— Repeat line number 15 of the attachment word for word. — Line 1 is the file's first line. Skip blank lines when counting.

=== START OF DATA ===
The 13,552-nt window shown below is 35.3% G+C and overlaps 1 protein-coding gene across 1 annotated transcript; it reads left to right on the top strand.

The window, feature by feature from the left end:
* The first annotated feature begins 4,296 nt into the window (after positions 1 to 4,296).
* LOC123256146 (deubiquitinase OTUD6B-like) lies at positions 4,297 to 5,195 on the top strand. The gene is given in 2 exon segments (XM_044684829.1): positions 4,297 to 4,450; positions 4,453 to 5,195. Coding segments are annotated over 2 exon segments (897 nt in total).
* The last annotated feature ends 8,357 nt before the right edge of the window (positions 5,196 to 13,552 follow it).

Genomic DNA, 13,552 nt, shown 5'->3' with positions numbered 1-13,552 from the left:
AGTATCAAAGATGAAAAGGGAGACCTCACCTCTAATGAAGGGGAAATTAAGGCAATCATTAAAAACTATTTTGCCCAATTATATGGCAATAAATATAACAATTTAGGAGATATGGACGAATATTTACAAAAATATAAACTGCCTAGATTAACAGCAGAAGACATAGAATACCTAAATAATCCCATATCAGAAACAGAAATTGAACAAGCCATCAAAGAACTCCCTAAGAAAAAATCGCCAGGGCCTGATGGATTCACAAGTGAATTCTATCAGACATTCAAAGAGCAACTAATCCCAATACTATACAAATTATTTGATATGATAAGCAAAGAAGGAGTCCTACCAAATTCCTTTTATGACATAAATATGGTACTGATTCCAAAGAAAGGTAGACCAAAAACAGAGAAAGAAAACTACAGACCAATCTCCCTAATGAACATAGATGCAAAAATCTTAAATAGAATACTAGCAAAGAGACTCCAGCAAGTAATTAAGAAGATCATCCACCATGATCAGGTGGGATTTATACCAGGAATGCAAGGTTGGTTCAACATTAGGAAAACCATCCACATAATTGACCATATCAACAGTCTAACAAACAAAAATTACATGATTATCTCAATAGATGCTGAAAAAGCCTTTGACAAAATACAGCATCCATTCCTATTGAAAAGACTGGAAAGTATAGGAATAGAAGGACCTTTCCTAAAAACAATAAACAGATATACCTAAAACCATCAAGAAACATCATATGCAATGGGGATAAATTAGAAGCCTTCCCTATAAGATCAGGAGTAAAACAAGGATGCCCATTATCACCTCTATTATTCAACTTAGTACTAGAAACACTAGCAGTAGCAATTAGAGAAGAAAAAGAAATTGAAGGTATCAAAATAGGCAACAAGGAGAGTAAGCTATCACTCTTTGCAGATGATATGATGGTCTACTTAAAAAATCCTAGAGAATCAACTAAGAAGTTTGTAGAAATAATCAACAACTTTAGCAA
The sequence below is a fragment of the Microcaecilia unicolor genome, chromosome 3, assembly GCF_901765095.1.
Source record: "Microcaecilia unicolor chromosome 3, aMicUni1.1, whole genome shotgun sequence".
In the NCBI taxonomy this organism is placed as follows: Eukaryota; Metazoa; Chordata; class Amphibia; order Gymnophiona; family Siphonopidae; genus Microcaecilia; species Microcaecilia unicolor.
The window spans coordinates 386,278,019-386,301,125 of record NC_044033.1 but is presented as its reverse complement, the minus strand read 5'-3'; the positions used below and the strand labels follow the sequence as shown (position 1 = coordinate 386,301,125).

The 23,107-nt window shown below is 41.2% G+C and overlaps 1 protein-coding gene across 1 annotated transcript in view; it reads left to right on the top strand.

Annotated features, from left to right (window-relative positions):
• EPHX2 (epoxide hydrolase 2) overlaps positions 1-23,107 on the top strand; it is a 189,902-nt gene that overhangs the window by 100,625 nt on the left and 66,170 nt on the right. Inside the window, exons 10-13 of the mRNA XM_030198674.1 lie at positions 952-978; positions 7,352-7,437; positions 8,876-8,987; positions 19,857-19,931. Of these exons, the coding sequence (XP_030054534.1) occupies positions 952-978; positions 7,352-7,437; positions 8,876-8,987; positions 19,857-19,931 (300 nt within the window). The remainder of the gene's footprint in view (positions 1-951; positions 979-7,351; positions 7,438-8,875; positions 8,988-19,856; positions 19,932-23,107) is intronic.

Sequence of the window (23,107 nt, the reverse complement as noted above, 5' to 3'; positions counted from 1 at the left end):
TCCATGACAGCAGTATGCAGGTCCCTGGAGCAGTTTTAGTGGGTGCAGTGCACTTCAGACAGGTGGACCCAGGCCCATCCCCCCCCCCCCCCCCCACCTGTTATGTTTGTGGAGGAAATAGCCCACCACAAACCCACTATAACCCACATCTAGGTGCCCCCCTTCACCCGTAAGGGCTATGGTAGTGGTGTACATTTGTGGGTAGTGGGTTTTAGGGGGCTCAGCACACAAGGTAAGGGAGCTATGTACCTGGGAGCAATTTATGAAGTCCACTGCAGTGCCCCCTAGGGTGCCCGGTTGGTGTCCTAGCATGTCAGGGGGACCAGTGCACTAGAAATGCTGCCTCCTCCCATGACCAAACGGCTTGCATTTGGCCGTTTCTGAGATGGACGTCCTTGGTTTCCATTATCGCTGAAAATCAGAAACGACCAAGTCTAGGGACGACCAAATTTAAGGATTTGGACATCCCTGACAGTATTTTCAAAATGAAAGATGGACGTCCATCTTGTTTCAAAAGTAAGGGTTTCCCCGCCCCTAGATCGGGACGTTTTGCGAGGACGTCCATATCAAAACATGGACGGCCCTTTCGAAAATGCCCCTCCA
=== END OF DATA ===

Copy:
Sequence of the window (23,107 nt, the reverse complement as noted above, 5' to 3'; positions counted from 1 at the left end):